Millions know the iconic logo and ubiquitous signature but few know the man behind the larger than life label. Ultimately we seek to answer the question: Who is Pierre Cardin? What is the ... See full summary »
P. David Ebersole,
For the first time one of Hollywood's greatest stars tells his own story, in his own words. From a childhood of poverty to global fame, Cary Grant, the ultimate self-made star, explores his own screen image and what it took to create it.
A man is found murdered, with witnesses convinced about the woman they saw leaving his apartment. However, it becomes apparent that the woman has a twin, and finding out which one is the killer seems impossible.
Olivia de Havilland,
An international research group is searching natural resources from the Arctic Ocean. They pick up a strange underwater sound from far north, and start to follow it to the uncharted waters. Inspired by the works of H.P. Lovecraft.
Documentary on the life and musical evolution of Jeff Beck, one of most innovative guitarists in history. The film covers his early days, his tenure with The Yardbirds and The Jeff Beck ... See full summary »
Louise, an old lady, finds herself stranded in a seaside resort after the last train of the holiday season has left the station. But far from panicking, the fearless Louise decides to stay,... See full summary »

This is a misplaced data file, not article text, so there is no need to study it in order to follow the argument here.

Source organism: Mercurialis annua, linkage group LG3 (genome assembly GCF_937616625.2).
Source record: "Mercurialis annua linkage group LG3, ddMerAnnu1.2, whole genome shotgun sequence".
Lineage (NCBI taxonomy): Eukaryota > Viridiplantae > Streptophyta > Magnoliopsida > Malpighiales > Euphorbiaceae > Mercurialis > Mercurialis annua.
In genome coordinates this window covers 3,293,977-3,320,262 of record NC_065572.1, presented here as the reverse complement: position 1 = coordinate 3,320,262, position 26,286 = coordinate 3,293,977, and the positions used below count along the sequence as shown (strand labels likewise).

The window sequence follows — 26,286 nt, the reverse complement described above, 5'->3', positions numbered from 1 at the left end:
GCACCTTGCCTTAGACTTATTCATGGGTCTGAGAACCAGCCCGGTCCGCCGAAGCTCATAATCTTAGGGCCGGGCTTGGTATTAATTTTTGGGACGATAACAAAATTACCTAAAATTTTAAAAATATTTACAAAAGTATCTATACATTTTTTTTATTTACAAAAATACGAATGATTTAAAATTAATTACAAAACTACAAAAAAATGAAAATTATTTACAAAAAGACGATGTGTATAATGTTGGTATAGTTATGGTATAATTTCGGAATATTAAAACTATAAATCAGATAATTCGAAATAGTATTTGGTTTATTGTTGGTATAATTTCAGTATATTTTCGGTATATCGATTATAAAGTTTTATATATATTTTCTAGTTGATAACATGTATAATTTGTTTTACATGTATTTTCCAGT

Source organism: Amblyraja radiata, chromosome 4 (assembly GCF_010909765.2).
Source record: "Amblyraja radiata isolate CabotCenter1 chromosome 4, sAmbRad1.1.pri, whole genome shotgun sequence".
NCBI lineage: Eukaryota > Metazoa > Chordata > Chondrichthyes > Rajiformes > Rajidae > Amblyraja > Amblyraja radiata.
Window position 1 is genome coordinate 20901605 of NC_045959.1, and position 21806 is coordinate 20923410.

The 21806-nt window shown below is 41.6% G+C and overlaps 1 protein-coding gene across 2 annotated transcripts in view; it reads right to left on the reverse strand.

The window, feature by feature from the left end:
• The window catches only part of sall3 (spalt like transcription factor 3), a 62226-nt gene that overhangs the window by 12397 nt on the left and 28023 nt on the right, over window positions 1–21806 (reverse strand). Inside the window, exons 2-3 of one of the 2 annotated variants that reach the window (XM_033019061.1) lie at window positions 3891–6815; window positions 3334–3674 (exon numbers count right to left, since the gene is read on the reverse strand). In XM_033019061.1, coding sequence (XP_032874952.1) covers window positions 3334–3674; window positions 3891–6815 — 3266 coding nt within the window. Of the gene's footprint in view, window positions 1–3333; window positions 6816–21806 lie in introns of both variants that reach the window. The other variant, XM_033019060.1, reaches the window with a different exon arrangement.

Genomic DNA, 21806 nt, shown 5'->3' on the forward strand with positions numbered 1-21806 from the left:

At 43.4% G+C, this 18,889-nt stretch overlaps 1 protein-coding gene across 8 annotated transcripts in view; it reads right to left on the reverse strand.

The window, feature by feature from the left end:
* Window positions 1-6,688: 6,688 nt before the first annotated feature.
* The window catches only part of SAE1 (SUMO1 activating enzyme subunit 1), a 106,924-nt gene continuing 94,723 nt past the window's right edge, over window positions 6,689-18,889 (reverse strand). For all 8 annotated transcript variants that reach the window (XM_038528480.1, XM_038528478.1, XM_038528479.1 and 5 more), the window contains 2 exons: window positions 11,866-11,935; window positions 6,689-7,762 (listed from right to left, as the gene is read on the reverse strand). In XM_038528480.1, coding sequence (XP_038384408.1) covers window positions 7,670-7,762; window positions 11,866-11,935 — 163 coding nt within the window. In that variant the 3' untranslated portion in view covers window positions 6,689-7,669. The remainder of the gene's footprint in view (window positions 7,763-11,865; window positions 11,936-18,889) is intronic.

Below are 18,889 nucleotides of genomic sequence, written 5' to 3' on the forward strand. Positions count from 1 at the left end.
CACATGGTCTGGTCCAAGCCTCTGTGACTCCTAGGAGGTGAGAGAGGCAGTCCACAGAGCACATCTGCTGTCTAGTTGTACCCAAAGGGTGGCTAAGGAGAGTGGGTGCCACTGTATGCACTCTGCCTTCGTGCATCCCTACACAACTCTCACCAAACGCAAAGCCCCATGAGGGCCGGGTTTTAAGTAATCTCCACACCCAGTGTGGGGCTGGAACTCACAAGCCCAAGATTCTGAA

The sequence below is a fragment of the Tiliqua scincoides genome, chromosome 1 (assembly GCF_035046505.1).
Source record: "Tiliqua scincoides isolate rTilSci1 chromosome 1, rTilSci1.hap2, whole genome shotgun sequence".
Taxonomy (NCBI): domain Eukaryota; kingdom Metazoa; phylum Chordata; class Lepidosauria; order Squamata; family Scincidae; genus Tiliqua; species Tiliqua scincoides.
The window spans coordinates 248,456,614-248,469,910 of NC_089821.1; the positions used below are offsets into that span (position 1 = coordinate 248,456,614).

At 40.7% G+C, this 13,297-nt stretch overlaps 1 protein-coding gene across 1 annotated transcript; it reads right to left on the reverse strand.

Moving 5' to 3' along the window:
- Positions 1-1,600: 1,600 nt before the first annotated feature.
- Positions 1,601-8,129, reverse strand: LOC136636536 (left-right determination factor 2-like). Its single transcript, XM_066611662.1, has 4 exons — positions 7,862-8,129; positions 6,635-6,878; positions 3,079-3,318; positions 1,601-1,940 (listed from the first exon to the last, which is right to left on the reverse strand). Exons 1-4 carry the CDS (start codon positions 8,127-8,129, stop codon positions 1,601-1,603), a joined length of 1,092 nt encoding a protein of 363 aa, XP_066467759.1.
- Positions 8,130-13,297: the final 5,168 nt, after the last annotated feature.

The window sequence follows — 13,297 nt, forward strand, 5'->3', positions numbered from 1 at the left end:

Piera Degli Esposti,
Blaise Starrett is a rancher at odds with homesteaders when outlaws hold up the small town. The outlaws are held in check only by their notorious leader, but he is diagnosed with a fatal wound and the town is a powder keg waiting to blow.
MANSFIELD 66/67 is about the last two years of movie goddess Jayne Mansfield's life and the rumors swirling around her untimely death being caused by a curse after her alleged romantic dalliance with Anton LaVey, head of the Church of Satan.
An Interesting Story of a Tragic Icon, but the UK Material is Disastrous
Mansfield 66/7 contains a number of interesting contributors (John Waters, Kenneth Anger) and film academics to convey the fascinating, but tragic, life of Janye Mansfield. The documentary covers good ground, with the Anton LaVey sections and footage being particularly insightful (in fact, I would have liked the film to focus much more on the LaVey/Mansfield connection). As such, the US material is compelling (although some unnecessary animated sequences go a bit off track), but the film then bizarrely splices these sequences with dance and 'drama' scenes produced by a group of Leeds-based performance students. While no doubt arty in intent, these sections of the film are distracting, weird, incongrous, shot in a flat cinematic style that jars with the US footage, and are ultimately really quite awful. Why the producers opted for this approach is a mystery, but the UK scenes only serve to undercut the narrative badly. As such, the filmmakers should have replaced them with further or longer relevant interviews and footage that illuminate the life of Jayne Mansfield in the 1966/7 period rather than indulging in telling parts of the tale through interpretative dance, lifeless sketches, and various Leeds folk leaping and capering about in bad blonde wigs.
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